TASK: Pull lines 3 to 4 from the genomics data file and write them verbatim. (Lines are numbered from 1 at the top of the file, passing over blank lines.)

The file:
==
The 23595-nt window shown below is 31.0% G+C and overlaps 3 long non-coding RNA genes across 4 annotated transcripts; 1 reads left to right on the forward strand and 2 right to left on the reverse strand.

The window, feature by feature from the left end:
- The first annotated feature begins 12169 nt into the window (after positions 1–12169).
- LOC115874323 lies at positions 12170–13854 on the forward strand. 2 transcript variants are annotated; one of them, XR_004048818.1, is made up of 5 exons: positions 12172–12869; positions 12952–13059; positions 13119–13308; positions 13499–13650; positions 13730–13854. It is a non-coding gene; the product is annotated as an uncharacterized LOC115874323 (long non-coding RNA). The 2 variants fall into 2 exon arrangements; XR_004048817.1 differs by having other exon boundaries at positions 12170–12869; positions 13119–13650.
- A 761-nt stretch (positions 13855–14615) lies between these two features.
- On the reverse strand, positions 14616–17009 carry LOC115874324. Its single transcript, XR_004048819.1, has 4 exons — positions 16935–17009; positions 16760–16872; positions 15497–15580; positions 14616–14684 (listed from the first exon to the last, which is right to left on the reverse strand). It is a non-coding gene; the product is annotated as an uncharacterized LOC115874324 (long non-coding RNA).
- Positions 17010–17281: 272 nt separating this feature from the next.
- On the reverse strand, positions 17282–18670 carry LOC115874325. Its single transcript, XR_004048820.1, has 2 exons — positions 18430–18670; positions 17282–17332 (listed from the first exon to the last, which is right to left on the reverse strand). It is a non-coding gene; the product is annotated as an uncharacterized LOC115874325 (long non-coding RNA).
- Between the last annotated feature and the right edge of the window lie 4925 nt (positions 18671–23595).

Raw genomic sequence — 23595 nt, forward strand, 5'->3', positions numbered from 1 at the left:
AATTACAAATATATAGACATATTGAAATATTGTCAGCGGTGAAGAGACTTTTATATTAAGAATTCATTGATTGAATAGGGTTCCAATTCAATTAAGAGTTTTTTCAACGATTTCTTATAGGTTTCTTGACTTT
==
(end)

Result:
- The first annotated feature begins 12169 nt into the window (after positions 1–12169).
- LOC115874323 lies at positions 12170–13854 on the forward strand. 2 transcript variants are annotated; one of them, XR_004048818.1, is made up of 5 exons: positions 12172–12869; positions 12952–13059; positions 13119–13308; positions 13499–13650; positions 13730–13854. It is a non-coding gene; the product is annotated as an uncharacterized LOC115874323 (long non-coding RNA). The 2 variants fall into 2 exon arrangements; XR_004048817.1 differs by having other exon boundaries at positions 12170–12869; positions 13119–13650.